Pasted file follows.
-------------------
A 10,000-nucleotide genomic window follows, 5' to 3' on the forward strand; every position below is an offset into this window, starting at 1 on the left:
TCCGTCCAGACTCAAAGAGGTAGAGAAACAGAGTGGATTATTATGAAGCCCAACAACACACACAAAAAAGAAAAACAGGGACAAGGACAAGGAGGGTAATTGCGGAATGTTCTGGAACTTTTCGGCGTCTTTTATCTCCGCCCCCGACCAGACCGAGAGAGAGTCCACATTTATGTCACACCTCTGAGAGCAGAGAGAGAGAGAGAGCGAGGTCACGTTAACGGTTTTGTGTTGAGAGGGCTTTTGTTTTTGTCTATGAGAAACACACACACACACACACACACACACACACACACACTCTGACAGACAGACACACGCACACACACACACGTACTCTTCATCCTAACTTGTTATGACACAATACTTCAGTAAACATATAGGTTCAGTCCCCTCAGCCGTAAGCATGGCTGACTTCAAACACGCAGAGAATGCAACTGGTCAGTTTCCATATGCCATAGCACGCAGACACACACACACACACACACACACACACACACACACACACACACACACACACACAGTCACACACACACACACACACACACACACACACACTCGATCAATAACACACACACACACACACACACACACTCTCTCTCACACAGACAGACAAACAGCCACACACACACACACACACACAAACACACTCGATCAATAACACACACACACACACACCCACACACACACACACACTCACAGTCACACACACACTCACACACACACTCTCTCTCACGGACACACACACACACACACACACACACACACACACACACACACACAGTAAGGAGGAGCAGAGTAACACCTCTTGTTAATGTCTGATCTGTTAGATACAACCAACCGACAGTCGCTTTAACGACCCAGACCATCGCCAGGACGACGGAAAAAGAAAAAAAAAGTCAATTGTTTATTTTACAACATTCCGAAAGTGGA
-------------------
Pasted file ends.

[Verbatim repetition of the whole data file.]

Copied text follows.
A 10,000-nucleotide genomic window follows, 5' to 3' on the forward strand; every position below is an offset into this window, starting at 1 on the left:
TCCGTCCAGACTCAAAGAGGTAGAGAAACAGAGTGGATTATTATGAAGCCCAACAACACACACAAAAAAGAAAAACAGGGACAAGGACAAGGAGGGTAATTGCGGAATGTTCTGGAACTTTTCGGCGTCTTTTATCTCCGCCCCCGACCAGACCGAGAGAGAGTCCACATTTATGTCACACCTCTGAGAGCAGAGAGAGAGAGAGAGCGAGGTCACGTTAACGGTTTTGTGTTGAGAGGGCTTTTGTTTTTGTCTATGAGAAACACACACACACACACACACACACACACACACACACTCTGACAGACAGACACACGCACACACACACACGTACTCTTCATCCTAACTTGTTATGACACAATACTTCAGTAAACATATAGGTTCAGTCCCCTCAGCCGTAAGCATGGCTGACTTCAAACACGCAGAGAATGCAACTGGTCAGTTTCCATATGCCATAGCACGCAGACACACACACACACACACACACACACACACACACACACACACACACACACACACAGTCACACACACACACACACACACACACACACACACTCGATCAATAACACACACACACACACACACACACACTCTCTCTCACACAGACAGACAAACAGCCACACACACACACACACACACAAACACACTCGATCAATAACACACACACACACACACCCACACACACACACACACTCACAGTCACACACACACTCACACACACACTCTCTCTCACGGACACACACACACACACACACACACACACACACACACACACACACAGTAAGGAGGAGCAGAGTAACACCTCTTGTTAATGTCTGATCTGTTAGATACAACCAACCGACAGTCGCTTTAACGACCCAGACCATCGCCAGGACGACGGAAAAAGAAAAAAAAAGTCAATTGTTTATTTTACAACATTCCGAAAGTGGA